An even more interesting advertising use case than in-store alerts is using advanced beacon data to hyper-target an audience across a broad set of mobile apps and sites, times of day and contexts. Finding that fitness addict when he is watching sports highlights, or reaching a loyal customer while she is checking the news are what we should be getting excited about.

Andrew also talks about the challenges of beacon implementation, one of which is gaining a critical mass of users for the brand’s native app. He says that once brands let go of that need – and also lets go of the focus on real-time messaging – it opens them up to so many different types of targeting, across a wide array of mobile inventory and contexts.

Curious about beacons and want to learn more? Read the whole article here.

5 HIGHLIGHTS FROM ADWEEK 2014

Adweek

Advertising Week 2014 was in full force this week as nearly 100,000 marketing professionals descended upon New York City to talk shop and attend a smorgasbord of panels, seminars and workshops.

And this year, the vast majority of the events revolved around all things mobile.

While the focus on mobile should come as no surprise as digital advertising continues to take up an ever-growing piece of the global advertising pie, there were certainly a number of interesting takeaways from this year’s marketing blitz.

Here are the 5 most important points made during Advertising Week:

THE COOKIES ARE CRUMBLING

Social media giant Facebook unveiled its long-awaited and much-anticipated Google AdSense competitor. It’s called Atlas, and it will enable brands to leverage the social network’s massive amount of data to target ads on sites across the web.

Erik Johnson, the head of Atlas, maintains that the traditional means of tracking consumers — cookies — is flawed, because consumers are diversifying their devices.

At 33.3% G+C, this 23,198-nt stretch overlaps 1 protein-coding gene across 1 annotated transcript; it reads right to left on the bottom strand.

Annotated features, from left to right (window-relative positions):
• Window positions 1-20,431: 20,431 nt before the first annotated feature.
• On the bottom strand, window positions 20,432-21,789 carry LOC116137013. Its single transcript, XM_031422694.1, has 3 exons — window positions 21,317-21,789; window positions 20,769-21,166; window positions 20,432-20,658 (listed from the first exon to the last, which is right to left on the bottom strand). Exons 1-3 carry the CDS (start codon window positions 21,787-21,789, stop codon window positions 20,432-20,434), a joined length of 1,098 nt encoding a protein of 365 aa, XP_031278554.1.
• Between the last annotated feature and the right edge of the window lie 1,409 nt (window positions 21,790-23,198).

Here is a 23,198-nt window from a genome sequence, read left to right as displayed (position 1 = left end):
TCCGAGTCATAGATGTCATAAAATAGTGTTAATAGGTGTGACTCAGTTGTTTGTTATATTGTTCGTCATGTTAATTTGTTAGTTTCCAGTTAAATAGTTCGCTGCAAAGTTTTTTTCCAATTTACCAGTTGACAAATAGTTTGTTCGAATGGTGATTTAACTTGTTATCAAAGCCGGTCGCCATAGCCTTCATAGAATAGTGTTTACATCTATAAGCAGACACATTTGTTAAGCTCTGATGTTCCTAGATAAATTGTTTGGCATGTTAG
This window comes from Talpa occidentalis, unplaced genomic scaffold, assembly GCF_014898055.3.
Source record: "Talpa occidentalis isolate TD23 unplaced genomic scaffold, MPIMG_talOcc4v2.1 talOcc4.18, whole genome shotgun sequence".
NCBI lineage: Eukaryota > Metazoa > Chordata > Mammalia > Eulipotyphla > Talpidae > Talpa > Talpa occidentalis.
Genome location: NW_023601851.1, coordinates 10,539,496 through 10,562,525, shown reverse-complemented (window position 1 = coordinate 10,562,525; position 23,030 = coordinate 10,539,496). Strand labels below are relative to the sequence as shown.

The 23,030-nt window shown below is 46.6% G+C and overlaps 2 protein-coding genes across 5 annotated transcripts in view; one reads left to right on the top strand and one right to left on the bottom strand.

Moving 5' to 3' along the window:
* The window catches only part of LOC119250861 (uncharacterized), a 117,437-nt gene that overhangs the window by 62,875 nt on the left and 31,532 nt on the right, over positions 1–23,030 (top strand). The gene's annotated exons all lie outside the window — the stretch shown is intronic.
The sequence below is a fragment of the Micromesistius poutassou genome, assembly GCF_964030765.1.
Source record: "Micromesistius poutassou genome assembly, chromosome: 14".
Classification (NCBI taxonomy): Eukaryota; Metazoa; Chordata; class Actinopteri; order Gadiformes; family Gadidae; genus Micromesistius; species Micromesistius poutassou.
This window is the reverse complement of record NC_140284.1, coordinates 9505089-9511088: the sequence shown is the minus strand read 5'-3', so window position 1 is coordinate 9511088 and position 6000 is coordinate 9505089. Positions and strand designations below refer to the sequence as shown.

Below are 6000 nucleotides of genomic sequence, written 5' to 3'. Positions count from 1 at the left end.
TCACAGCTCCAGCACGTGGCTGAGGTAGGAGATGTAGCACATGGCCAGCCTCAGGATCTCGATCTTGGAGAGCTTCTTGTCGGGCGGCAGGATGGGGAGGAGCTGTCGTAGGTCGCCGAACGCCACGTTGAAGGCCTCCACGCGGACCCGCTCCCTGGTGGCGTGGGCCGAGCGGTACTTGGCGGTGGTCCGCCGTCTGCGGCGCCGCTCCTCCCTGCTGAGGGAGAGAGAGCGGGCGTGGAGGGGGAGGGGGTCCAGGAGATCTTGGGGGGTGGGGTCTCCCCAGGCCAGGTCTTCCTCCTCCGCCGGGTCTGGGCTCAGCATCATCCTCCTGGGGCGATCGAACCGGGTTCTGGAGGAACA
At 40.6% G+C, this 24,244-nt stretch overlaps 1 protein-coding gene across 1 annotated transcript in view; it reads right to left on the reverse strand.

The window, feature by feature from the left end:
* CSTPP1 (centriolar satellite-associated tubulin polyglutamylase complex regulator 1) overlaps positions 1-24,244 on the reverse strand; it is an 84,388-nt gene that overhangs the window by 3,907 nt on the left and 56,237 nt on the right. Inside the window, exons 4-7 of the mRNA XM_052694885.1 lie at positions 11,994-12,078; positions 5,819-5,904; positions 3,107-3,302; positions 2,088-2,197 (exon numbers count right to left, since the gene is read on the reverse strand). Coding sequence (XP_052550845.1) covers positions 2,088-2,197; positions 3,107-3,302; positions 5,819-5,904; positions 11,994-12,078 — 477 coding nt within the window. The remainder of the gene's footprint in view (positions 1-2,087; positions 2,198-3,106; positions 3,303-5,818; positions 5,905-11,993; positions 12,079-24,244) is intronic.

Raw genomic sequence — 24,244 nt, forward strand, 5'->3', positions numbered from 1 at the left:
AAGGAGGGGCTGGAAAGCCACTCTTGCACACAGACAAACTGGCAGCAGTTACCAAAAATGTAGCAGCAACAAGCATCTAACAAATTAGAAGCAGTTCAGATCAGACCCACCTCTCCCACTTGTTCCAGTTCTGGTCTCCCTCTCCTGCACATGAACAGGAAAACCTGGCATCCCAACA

“Cookies don’t work on mobile, are becoming less accurate in demographic targeting and can’t easily or accurately measure the customer purchase funnel across browsers and devices or into the offline world,” Johnson said.

Atlas, on the other hand, provides “people-based marketing,” or more specifically, marketing based on Facebook’s data, as the ultimate solution. Facebook claims that the new platform means that advertisers cannot only track users between various devices, but can connect online campaigns to offline sales in order to decipher just how effective a campaign really was.

TIMING IS EVERYTHING

It’s all about timing. If advertisers can time their ads to reach consumers when they are attentive and open, brand performance is likely to improve. Okay, so that may seem obvious, but the art, or science rather, of getting the ads in front of the right people at just the right time is a feat in its own right.

The average attention span these days is about 8 seconds, and that’s down from 12 seconds from a decade ago. Given this brief window of opportunity, many brands have turned their focus towards mastering the 6-second Vine video. Yet the problem with this approach is that it does not account for context.

A better strategy for brands is to focus on understanding consumer behavior. Consumers are watching all forms of digital video content on all forms of devices at all hours of the day. The difference, though, in a consumer’s ability to truly receive the message may have a lot to do with where he or she is when the message is served. Contrary to popular though, consumers are not necessarily most attentive while they are at home watching television. It’s when they are on their smartphones that they are most receptive, and more specifically, when they are at school or at work.

Greater attentiveness and receptiveness drives brand favorability, purchase intent and recommendation intent. So if you want to really make an impact, make sure your timing is right.

GOING NATIVE

Native advertising is arguably one of the biggest trends in advertising right now. Spending on native ads on social sites alone is expected to increase from $3.1 billion to $5 billion in 2017. Yet it’s not just the sales that are growing, it’s the practice of native advertising that’s evolving as well. And this means that our understanding of what works and what doesn’t is becoming more thorough too. Here’s what we’ve learned so far:

  •  Relevancy is key: without relevance, users are quick to reject the ad, seeing it as an obstruction that they are quick to dismiss
  • Choose the right outlet: well-chosen outlets allow well-chosen topics into a success for both the brand and the publisher
  • Authenticity: provide native content that is as authentic as the editorial site of an operation, and the content will increase value for all involved
  • Integration: integration is a vital component of any successful native advertisement

THE HUMAN CONNECTION